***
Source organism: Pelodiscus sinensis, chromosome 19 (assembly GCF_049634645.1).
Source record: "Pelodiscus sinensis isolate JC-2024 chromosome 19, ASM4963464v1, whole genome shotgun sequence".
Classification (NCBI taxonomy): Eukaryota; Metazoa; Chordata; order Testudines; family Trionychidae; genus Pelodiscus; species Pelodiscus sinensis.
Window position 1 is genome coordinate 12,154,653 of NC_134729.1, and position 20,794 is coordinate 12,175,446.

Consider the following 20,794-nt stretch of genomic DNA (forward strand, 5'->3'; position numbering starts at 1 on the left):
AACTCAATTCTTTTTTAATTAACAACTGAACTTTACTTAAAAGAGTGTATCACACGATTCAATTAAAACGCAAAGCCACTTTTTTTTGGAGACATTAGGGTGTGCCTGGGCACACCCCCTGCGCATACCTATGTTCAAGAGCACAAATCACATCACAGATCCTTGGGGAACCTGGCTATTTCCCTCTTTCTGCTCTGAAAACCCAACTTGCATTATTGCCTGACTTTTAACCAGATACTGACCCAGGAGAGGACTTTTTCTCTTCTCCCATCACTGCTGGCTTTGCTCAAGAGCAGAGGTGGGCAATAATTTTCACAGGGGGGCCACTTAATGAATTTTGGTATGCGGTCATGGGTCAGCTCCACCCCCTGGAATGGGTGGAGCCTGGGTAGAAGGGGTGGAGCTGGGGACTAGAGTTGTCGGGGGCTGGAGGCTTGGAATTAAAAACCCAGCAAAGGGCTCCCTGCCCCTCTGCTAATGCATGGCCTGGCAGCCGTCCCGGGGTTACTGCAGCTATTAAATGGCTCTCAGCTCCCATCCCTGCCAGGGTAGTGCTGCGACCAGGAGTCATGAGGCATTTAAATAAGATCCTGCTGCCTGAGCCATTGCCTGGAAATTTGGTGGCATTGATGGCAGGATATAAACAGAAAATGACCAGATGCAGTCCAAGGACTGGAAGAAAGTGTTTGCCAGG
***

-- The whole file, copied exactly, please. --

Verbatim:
Source organism: Pelodiscus sinensis, chromosome 19 (assembly GCF_049634645.1).
Source record: "Pelodiscus sinensis isolate JC-2024 chromosome 19, ASM4963464v1, whole genome shotgun sequence".
Classification (NCBI taxonomy): Eukaryota; Metazoa; Chordata; order Testudines; family Trionychidae; genus Pelodiscus; species Pelodiscus sinensis.
Window position 1 is genome coordinate 12,154,653 of NC_134729.1, and position 20,794 is coordinate 12,175,446.

Consider the following 20,794-nt stretch of genomic DNA (forward strand, 5'->3'; position numbering starts at 1 on the left):
AACTCAATTCTTTTTTAATTAACAACTGAACTTTACTTAAAAGAGTGTATCACACGATTCAATTAAAACGCAAAGCCACTTTTTTTTGGAGACATTAGGGTGTGCCTGGGCACACCCCCTGCGCATACCTATGTTCAAGAGCACAAATCACATCACAGATCCTTGGGGAACCTGGCTATTTCCCTCTTTCTGCTCTGAAAACCCAACTTGCATTATTGCCTGACTTTTAACCAGATACTGACCCAGGAGAGGACTTTTTCTCTTCTCCCATCACTGCTGGCTTTGCTCAAGAGCAGAGGTGGGCAATAATTTTCACAGGGGGGCCACTTAATGAATTTTGGTATGCGGTCATGGGTCAGCTCCACCCCCTGGAATGGGTGGAGCCTGGGTAGAAGGGGTGGAGCTGGGGACTAGAGTTGTCGGGGGCTGGAGGCTTGGAATTAAAAACCCAGCAAAGGGCTCCCTGCCCCTCTGCTAATGCATGGCCTGGCAGCCGTCCCGGGGTTACTGCAGCTATTAAATGGCTCTCAGCTCCCATCCCTGCCAGGGTAGTGCTGCGACCAGGAGTCATGAGGCATTTAAATAAGATCCTGCTGCCTGAGCCATTGCCTGGAAATTTGGTGGCATTGATGGCAGGATATAAACAGAAAATGACCAGATGCAGTCCAAGGACTGGAAGAAAGTGTTTGCCAGG